Greeley's literary output was such it was said that he "never had an unpublished thought." He published his first novel, The Magic Cup, in 1975, a fantasy tale about a young king who would lead Ireland from paganism to Christianity. A second novel, Death in April, followed in 1980.
His third novel, The Cardinal Sins (1981), was his first work of fiction to become a major commercial success. As one reviewer put it, The Cardinal Sins "did for the Catholic Church what The Godfather did for the mafia." The novel's principal characters were both priests—one a writer-sociologist (like Greeley), and the other a cardinal who had broken the vow of celibacy. At the time of the book's release, Chicago's cardinal, John Cody, was the subject of allegations of having diverted hundreds of thousands of dollars from the Church to a mistress. Church officials accused Greeley of using the novel to attack Cardinal Cody, although Greeley denied the charges and told the New York Times that Cody was "a much better bishop ... and a much better human being" than the character in the novel.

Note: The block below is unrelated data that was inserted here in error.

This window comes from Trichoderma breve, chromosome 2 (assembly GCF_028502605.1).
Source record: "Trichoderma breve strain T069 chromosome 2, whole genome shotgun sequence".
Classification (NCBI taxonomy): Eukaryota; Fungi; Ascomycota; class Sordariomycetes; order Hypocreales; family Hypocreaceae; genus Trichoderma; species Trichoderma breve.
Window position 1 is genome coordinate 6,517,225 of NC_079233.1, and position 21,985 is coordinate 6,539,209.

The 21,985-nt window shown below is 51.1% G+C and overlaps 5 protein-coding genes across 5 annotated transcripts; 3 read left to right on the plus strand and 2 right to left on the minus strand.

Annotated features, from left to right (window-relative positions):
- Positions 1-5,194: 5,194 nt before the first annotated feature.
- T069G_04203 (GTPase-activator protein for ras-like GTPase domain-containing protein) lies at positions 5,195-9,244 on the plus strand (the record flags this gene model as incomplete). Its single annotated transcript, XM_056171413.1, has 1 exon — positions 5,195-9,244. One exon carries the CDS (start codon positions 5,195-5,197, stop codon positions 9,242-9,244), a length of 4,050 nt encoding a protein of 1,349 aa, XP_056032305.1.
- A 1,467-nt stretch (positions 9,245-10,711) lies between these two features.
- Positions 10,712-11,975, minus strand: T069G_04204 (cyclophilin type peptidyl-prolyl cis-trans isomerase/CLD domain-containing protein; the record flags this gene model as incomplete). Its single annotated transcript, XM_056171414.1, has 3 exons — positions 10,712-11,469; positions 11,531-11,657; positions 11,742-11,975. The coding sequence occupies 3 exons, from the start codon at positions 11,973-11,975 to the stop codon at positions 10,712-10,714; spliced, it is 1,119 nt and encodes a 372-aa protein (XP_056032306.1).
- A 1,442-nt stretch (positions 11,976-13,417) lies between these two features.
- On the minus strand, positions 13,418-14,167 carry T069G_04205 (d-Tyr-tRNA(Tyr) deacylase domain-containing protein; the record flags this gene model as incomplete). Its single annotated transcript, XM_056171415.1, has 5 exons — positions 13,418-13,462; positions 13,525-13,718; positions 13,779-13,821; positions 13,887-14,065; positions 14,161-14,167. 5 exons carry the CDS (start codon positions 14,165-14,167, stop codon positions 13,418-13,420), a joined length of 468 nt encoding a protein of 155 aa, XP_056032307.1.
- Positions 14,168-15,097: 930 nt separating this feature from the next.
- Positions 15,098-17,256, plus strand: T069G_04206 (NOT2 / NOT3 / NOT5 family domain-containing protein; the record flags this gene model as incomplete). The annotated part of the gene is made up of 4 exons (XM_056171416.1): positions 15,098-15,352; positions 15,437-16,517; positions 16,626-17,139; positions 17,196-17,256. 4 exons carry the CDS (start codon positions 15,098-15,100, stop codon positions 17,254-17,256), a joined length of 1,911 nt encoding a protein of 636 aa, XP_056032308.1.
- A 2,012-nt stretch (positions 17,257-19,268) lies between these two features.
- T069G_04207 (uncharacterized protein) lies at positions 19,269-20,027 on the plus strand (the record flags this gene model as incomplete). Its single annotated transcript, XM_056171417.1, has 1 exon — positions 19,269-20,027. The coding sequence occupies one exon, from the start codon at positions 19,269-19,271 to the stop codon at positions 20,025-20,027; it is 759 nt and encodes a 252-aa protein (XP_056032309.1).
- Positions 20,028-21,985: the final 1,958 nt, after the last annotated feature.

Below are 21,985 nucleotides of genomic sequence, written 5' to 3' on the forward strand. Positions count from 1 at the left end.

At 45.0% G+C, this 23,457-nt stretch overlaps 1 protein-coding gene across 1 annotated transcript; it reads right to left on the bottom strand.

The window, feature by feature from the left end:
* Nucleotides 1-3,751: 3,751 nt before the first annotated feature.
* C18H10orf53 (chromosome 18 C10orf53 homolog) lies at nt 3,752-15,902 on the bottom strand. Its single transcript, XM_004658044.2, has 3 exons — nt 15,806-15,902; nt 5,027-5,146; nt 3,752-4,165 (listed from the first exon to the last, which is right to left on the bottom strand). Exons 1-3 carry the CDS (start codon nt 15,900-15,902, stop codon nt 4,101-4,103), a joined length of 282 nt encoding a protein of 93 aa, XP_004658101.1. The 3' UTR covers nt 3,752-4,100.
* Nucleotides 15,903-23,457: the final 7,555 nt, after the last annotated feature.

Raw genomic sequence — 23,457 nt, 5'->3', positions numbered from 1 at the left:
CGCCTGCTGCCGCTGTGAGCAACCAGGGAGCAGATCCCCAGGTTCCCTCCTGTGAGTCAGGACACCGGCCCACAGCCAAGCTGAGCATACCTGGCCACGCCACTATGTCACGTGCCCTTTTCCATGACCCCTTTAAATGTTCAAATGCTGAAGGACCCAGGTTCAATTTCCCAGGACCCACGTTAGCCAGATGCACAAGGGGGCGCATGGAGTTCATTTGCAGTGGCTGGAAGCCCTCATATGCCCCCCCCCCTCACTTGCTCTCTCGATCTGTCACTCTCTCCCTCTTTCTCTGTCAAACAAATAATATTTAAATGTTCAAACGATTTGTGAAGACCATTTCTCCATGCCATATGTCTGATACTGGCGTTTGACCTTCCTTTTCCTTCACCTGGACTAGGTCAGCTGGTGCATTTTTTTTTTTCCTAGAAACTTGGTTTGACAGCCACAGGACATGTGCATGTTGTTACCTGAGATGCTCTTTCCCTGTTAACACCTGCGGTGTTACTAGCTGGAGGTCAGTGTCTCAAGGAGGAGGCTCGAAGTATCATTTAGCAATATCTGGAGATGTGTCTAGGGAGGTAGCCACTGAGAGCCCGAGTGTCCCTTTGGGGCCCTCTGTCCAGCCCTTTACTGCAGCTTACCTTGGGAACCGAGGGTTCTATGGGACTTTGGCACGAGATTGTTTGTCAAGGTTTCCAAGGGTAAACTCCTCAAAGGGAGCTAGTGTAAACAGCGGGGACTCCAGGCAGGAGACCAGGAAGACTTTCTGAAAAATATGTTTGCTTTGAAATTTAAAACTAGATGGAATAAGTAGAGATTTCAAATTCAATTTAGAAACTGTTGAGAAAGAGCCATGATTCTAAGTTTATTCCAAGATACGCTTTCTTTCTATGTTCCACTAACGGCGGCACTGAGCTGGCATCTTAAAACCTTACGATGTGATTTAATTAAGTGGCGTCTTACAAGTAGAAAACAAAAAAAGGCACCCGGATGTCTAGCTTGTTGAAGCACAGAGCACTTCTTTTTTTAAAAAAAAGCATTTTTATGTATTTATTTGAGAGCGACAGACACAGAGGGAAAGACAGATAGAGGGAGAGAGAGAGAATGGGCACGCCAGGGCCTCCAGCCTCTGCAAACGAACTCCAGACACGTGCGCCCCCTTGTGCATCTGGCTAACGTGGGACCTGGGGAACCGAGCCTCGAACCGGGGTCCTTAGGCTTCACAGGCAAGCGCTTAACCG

The Cardinal Sins was followed by the Passover trilogy: Thy Brother's Wife (1982), Ascent into Hell (1983), and Lord of the Dance (1984). Thereafter, he wrote a minimum of two novels per year, on average. In 1987 alone, he produced four novels and two works of non-fiction. He once said that he wrote an average of 5,000 words per day, and was known to quip, "Why should I practice contraception on my ideas?"
The explicit treatment of sexuality in Greeley's novels was a source of controversy for some. The National Catholic Register said that Greeley had "the dirtiest mind ever ordained." Greeley responded to his critics by saying that "there is nothing wrong with sex" and that "at the most basic level, people learn from the novels that sex is good.... Then they get the notion that sexual love is a sacrament of God's love, that sexual love tells us something about God." He told one interviewer that his erotic writing was not pornography and that it was "less erotic than the Song of Songs in the scriptures." He insisted that from what they heard in confession from women, priests probably knew more about marriage than most married men; and he drew on this knowledge to write a marital advice book he called Sexual Intimacy (1988).